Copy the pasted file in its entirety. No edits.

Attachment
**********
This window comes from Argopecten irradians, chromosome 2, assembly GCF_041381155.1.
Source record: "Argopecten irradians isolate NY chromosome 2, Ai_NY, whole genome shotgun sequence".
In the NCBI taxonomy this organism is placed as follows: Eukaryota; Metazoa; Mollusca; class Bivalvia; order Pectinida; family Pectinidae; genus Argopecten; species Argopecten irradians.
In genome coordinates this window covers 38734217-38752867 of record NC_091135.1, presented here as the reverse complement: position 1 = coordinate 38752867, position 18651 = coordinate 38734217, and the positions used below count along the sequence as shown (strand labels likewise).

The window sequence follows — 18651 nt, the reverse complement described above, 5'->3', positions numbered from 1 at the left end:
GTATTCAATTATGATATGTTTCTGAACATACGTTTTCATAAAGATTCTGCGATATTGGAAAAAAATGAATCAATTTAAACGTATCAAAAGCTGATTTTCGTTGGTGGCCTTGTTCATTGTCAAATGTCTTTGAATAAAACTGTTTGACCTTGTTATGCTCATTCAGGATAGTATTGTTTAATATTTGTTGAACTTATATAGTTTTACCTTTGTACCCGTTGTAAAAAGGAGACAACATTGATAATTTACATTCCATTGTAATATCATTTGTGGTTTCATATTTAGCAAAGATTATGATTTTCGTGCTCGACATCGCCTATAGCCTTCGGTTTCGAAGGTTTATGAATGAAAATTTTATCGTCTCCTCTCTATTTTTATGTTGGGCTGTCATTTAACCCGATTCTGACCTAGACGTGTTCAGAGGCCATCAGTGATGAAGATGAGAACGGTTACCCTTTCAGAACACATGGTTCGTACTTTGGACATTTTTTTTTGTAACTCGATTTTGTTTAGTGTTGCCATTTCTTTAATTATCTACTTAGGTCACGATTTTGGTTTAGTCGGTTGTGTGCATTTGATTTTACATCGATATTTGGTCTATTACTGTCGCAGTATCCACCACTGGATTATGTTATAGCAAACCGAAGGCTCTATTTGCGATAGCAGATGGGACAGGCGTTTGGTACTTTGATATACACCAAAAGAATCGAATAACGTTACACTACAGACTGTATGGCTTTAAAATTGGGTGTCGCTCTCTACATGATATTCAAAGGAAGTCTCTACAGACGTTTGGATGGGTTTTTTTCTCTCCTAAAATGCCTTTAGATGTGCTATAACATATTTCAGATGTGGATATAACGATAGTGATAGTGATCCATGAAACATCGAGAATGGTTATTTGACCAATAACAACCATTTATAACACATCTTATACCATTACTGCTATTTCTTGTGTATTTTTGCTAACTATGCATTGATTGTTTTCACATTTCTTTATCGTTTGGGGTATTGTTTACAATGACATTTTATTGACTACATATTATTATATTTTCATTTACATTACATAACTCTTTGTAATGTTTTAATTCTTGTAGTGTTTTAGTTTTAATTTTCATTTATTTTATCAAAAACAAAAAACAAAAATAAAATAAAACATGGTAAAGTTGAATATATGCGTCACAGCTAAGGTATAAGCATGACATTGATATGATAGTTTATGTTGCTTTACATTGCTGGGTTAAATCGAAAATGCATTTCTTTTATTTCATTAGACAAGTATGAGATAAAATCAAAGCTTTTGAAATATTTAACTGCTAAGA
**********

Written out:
This window comes from Argopecten irradians, chromosome 2, assembly GCF_041381155.1.
Source record: "Argopecten irradians isolate NY chromosome 2, Ai_NY, whole genome shotgun sequence".
In the NCBI taxonomy this organism is placed as follows: Eukaryota; Metazoa; Mollusca; class Bivalvia; order Pectinida; family Pectinidae; genus Argopecten; species Argopecten irradians.
In genome coordinates this window covers 38734217-38752867 of record NC_091135.1, presented here as the reverse complement: position 1 = coordinate 38752867, position 18651 = coordinate 38734217, and the positions used below count along the sequence as shown (strand labels likewise).

The window sequence follows — 18651 nt, the reverse complement described above, 5'->3', positions numbered from 1 at the left end:
GTATTCAATTATGATATGTTTCTGAACATACGTTTTCATAAAGATTCTGCGATATTGGAAAAAAATGAATCAATTTAAACGTATCAAAAGCTGATTTTCGTTGGTGGCCTTGTTCATTGTCAAATGTCTTTGAATAAAACTGTTTGACCTTGTTATGCTCATTCAGGATAGTATTGTTTAATATTTGTTGAACTTATATAGTTTTACCTTTGTACCCGTTGTAAAAAGGAGACAACATTGATAATTTACATTCCATTGTAATATCATTTGTGGTTTCATATTTAGCAAAGATTATGATTTTCGTGCTCGACATCGCCTATAGCCTTCGGTTTCGAAGGTTTATGAATGAAAATTTTATCGTCTCCTCTCTATTTTTATGTTGGGCTGTCATTTAACCCGATTCTGACCTAGACGTGTTCAGAGGCCATCAGTGATGAAGATGAGAACGGTTACCCTTTCAGAACACATGGTTCGTACTTTGGACATTTTTTTTTGTAACTCGATTTTGTTTAGTGTTGCCATTTCTTTAATTATCTACTTAGGTCACGATTTTGGTTTAGTCGGTTGTGTGCATTTGATTTTACATCGATATTTGGTCTATTACTGTCGCAGTATCCACCACTGGATTATGTTATAGCAAACCGAAGGCTCTATTTGCGATAGCAGATGGGACAGGCGTTTGGTACTTTGATATACACCAAAAGAATCGAATAACGTTACACTACAGACTGTATGGCTTTAAAATTGGGTGTCGCTCTCTACATGATATTCAAAGGAAGTCTCTACAGACGTTTGGATGGGTTTTTTTCTCTCCTAAAATGCCTTTAGATGTGCTATAACATATTTCAGATGTGGATATAACGATAGTGATAGTGATCCATGAAACATCGAGAATGGTTATTTGACCAATAACAACCATTTATAACACATCTTATACCATTACTGCTATTTCTTGTGTATTTTTGCTAACTATGCATTGATTGTTTTCACATTTCTTTATCGTTTGGGGTATTGTTTACAATGACATTTTATTGACTACATATTATTATATTTTCATTTACATTACATAACTCTTTGTAATGTTTTAATTCTTGTAGTGTTTTAGTTTTAATTTTCATTTATTTTATCAAAAACAAAAAACAAAAATAAAATAAAACATGGTAAAGTTGAATATATGCGTCACAGCTAAGGTATAAGCATGACATTGATATGATAGTTTATGTTGCTTTACATTGCTGGGTTAAATCGAAAATGCATTTCTTTTATTTCATTAGACAAGTATGAGATAAAATCAAAGCTTTTGAAATATTTAACTGCTAAGA